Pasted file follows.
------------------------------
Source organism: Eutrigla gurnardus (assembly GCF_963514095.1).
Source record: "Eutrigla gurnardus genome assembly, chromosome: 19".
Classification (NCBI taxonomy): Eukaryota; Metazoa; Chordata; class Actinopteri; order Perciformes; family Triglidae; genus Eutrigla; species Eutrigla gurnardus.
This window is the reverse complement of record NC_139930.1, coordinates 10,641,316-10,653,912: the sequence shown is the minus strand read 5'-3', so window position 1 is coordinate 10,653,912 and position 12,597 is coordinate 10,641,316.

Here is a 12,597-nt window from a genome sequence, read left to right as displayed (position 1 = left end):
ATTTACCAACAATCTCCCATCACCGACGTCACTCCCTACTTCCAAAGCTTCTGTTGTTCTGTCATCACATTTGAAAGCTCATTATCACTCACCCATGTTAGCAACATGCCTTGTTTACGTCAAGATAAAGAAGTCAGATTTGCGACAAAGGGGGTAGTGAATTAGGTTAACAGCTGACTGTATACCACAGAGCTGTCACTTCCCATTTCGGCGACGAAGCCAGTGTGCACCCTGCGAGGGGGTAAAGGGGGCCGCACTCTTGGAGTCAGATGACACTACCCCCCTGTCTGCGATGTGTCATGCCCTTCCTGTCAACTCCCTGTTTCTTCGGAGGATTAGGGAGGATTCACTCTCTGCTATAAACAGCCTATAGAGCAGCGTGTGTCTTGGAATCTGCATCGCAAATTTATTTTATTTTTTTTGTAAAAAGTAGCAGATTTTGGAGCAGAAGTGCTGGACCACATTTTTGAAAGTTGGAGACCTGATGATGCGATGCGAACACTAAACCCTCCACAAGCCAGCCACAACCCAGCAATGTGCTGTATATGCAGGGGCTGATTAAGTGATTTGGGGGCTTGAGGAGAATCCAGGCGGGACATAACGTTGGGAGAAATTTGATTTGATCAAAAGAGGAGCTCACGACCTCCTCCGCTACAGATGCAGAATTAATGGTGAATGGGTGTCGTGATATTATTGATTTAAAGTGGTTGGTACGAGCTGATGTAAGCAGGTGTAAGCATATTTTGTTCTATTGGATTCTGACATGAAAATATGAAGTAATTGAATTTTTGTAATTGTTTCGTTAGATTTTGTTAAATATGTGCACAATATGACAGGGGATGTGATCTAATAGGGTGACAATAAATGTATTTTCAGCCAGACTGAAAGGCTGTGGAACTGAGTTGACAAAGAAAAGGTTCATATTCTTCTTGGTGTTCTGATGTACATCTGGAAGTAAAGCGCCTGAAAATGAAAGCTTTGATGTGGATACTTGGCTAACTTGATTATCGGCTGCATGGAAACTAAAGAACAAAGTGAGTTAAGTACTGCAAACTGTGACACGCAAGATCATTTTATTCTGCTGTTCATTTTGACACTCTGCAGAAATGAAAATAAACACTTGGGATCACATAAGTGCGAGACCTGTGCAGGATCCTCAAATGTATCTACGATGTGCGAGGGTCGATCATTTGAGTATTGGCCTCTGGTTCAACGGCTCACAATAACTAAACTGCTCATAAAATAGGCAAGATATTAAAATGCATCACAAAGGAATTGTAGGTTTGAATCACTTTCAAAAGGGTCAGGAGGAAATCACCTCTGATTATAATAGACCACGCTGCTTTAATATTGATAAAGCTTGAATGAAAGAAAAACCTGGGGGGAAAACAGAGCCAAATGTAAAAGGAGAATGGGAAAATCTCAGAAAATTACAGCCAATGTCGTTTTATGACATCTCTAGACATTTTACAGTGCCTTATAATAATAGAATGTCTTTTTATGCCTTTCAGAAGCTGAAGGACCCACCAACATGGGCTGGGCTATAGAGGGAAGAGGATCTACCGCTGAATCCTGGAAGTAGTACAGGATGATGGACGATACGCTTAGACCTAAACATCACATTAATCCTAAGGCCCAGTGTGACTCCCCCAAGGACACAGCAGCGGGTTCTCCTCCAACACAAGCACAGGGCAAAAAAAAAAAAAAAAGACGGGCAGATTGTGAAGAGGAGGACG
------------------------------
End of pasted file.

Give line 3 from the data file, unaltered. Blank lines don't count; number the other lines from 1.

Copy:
Classification (NCBI taxonomy): Eukaryota; Metazoa; Chordata; class Actinopteri; order Perciformes; family Triglidae; genus Eutrigla; species Eutrigla gurnardus.